‘. . . . the Lord Fleming married the Lord Ross’s eldest daughter, wha was heretrix both of Ross and Halket; and the banquet was made in the park of Holyroodhouse, under Arthur’s Seat, at the end of the loch, where great triumphs was made, the queen’s grace being present, and the king of Swethland’s ambassador being then in Scotland, with many other nobles.’— Mar.

In the romantic valley between Arthur’s Seat and Salisbury Crags, there is still traceable a dam by which the natural drainage had been confined, so as to form a lake. It was probably at the end of that sheet of water that the banquet was set forth for Lord and Lady Fleming’s wedding. The incident is so pleasantly picturesque, and associates Mary so agreeably with one of her subjects, that it is gratifying to reflect on Lord Fleming proving a steady friend to the queen throughout her subsequent troubles. He stoutly maintained Dumbarton Castle in her favour against the Regents, and against Elizabeth’s general, Sir William Drury; nor was it taken from him except by stratagem.’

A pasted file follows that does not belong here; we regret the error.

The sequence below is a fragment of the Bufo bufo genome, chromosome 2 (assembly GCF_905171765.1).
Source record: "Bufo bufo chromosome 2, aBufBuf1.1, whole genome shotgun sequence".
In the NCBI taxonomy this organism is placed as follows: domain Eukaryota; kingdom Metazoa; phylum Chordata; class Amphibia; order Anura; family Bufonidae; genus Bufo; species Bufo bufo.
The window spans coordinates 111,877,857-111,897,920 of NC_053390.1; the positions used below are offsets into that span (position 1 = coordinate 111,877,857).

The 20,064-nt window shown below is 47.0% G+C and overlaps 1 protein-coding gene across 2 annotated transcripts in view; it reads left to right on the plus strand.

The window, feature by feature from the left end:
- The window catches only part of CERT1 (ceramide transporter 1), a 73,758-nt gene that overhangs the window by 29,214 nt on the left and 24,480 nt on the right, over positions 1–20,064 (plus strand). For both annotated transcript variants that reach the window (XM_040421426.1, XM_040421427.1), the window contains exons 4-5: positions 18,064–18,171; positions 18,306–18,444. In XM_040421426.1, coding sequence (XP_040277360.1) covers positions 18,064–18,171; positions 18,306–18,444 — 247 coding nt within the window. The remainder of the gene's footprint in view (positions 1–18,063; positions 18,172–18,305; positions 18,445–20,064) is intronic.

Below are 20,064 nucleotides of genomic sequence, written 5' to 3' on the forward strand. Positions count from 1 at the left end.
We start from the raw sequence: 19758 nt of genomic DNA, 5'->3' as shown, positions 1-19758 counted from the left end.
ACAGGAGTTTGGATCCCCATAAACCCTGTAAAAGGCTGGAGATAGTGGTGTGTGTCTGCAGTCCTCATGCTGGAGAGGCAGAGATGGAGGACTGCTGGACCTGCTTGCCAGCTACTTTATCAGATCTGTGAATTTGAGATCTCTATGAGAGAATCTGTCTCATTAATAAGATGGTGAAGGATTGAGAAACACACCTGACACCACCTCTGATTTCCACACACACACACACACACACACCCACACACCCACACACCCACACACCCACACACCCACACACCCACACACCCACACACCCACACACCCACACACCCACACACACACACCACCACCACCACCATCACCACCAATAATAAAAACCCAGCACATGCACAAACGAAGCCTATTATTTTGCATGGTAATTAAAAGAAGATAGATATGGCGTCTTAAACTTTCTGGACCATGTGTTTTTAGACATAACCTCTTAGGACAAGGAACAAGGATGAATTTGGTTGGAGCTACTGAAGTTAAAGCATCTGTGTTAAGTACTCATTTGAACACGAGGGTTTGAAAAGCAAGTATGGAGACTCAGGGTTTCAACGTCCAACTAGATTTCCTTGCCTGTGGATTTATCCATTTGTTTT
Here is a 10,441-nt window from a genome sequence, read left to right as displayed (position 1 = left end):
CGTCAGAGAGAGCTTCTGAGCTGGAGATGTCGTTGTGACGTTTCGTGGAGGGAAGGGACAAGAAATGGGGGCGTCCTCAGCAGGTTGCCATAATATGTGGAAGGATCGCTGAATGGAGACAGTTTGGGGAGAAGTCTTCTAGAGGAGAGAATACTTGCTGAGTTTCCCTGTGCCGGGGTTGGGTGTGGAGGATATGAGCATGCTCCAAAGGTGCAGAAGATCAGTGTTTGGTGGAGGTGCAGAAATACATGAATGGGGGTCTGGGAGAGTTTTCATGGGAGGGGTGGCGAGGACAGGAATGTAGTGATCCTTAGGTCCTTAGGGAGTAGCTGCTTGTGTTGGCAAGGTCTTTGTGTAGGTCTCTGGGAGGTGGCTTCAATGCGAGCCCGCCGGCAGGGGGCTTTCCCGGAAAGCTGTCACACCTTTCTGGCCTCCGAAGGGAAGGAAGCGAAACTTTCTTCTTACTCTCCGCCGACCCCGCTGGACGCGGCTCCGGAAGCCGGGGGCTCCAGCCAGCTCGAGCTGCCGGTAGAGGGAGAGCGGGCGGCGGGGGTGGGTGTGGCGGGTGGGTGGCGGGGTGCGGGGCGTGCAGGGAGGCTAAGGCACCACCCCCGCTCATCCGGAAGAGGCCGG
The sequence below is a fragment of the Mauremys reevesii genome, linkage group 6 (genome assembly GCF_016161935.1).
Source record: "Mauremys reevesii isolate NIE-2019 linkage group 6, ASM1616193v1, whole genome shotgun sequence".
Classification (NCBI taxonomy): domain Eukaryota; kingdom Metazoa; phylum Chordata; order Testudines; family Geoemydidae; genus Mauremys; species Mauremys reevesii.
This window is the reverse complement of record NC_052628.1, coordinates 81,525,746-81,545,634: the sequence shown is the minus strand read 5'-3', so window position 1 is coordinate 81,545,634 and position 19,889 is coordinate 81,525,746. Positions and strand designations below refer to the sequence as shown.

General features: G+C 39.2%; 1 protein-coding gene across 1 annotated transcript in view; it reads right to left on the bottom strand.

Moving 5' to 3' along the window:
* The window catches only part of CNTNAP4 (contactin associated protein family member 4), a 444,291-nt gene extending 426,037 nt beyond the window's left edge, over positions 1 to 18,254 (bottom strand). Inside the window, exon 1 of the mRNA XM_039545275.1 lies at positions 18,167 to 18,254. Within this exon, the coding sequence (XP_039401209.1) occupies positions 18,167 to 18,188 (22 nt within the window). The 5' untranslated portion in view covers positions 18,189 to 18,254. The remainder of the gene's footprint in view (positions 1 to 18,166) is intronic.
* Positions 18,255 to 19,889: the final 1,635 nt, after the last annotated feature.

At the beginning of this month, Queen Mary paid a visit of pleasure to the Highlands of Perthshire, where the Earl of Athole was her entertainer. It is understood that Glen Tilt was the scene of a grand hunt, in the characteristic style of the country, at which the queen was present, and of which an account has been preserved to us by a scholarly personage who was in the royal train. ‘In the year 1563,’ says he (mistaking the year), ‘the Earl of Athole, a prince of the blood-royal, had, with much trouble and vast expense, a hunting-match for the entertainment of our most illustrious and most gracious queen. Our people call this a royal hunting. I was then,’ says William Barclay, ‘a young man, and was present on the occasion. Two thousand Highlander; of wild Scotch, as you call them here, were employed to drive to the hunting-ground all the deer from the woods and hills of Athole, Badenoch, Mar, Murray, and the counties about. As these Highlanders use a light dress, and are very swift of foot, they went up and down so nimbly that in less than two months’ time they brought together 2000 red deer, besides roes and fallow-deer. The queen, the great men, and others, were in a glen when all the deer were brought before them. Believe me, the whole body of them moved forward in something like battle order. This sight still strikes me, and ever will, for they had a leader whom they followed close wherever he moved. This leader was a very fine stag, with a very high head. The sight delighted the queen very much; but she soon had occasion for fear, upon the earl’s (who had been accustomed to such sights) addressing her thus: "Do you observe that stag who is foremost of the herd? There is danger from that stag; for if either fear or rage should force him from the ridge of that hill, let every one look to himself, for none of us will be out of the way of harm; for the rest will follow this one, and having thrown us under foot, they will open a passage to this hill behind us." What happened a moment after confirmed this opinion; for the queen ordered one of the best dogs to be let loose upon a wolf;’ this the dog pursue; the leading stag was frightened, he flies by the same way he had come there, the rest rush after him, and break out where the thickest body of the Highlanders was. They had nothing for it but to throw themselves flat on the heath, and to allow the deer to pass over them. It was told the queen that several of the Highlanders had been wounded, and that two or three had been killed outright; and the whole body had got off, had not the Highlanders, by their skill in hunting, fallen upon a stratagem to cut off the rear from the main body. It was of those that had been separated that the queen’s dogs, and those of the nobility, made slaughter. There were killed that day 360 deer, 4ith five wolves and some roes.’